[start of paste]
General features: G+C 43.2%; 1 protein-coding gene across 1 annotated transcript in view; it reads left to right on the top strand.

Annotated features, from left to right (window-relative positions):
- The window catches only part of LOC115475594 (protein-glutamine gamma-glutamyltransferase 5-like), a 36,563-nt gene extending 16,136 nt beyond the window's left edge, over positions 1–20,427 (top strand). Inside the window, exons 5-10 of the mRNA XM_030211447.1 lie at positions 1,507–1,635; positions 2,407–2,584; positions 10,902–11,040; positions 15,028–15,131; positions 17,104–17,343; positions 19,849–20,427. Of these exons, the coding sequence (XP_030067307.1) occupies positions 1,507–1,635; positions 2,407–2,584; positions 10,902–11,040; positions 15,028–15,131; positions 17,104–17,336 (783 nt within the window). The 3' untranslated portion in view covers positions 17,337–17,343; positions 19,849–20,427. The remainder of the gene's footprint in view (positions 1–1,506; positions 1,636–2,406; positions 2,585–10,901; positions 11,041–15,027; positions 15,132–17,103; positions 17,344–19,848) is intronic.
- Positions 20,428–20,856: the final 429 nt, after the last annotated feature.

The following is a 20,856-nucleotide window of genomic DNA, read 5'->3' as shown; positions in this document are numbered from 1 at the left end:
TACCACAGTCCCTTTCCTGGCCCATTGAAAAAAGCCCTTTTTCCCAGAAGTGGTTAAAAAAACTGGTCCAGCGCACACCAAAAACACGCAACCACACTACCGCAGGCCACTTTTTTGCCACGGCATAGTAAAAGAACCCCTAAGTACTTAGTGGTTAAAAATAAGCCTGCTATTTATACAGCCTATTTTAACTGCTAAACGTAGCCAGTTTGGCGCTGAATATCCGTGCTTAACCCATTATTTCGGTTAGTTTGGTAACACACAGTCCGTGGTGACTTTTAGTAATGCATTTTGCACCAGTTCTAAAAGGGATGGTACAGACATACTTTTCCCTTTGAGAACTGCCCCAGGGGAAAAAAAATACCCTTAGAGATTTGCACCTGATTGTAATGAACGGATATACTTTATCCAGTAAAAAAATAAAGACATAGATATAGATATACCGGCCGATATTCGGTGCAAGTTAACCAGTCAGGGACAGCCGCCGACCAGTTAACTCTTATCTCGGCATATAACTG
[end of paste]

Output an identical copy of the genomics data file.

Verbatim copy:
General features: G+C 43.2%; 1 protein-coding gene across 1 annotated transcript in view; it reads left to right on the top strand.

Annotated features, from left to right (window-relative positions):
- The window catches only part of LOC115475594 (protein-glutamine gamma-glutamyltransferase 5-like), a 36,563-nt gene extending 16,136 nt beyond the window's left edge, over positions 1–20,427 (top strand). Inside the window, exons 5-10 of the mRNA XM_030211447.1 lie at positions 1,507–1,635; positions 2,407–2,584; positions 10,902–11,040; positions 15,028–15,131; positions 17,104–17,343; positions 19,849–20,427. Of these exons, the coding sequence (XP_030067307.1) occupies positions 1,507–1,635; positions 2,407–2,584; positions 10,902–11,040; positions 15,028–15,131; positions 17,104–17,336 (783 nt within the window). The 3' untranslated portion in view covers positions 17,337–17,343; positions 19,849–20,427. The remainder of the gene's footprint in view (positions 1–1,506; positions 1,636–2,406; positions 2,585–10,901; positions 11,041–15,027; positions 15,132–17,103; positions 17,344–19,848) is intronic.
- Positions 20,428–20,856: the final 429 nt, after the last annotated feature.

The following is a 20,856-nucleotide window of genomic DNA, read 5'->3' as shown; positions in this document are numbered from 1 at the left end:
TACCACAGTCCCTTTCCTGGCCCATTGAAAAAAGCCCTTTTTCCCAGAAGTGGTTAAAAAAACTGGTCCAGCGCACACCAAAAACACGCAACCACACTACCGCAGGCCACTTTTTTGCCACGGCATAGTAAAAGAACCCCTAAGTACTTAGTGGTTAAAAATAAGCCTGCTATTTATACAGCCTATTTTAACTGCTAAACGTAGCCAGTTTGGCGCTGAATATCCGTGCTTAACCCATTATTTCGGTTAGTTTGGTAACACACAGTCCGTGGTGACTTTTAGTAATGCATTTTGCACCAGTTCTAAAAGGGATGGTACAGACATACTTTTCCCTTTGAGAACTGCCCCAGGGGAAAAAAAATACCCTTAGAGATTTGCACCTGATTGTAATGAACGGATATACTTTATCCAGTAAAAAAATAAAGACATAGATATAGATATACCGGCCGATATTCGGTGCAAGTTAACCAGTCAGGGACAGCCGCCGACCAGTTAACTCTTATCTCGGCATATAACTG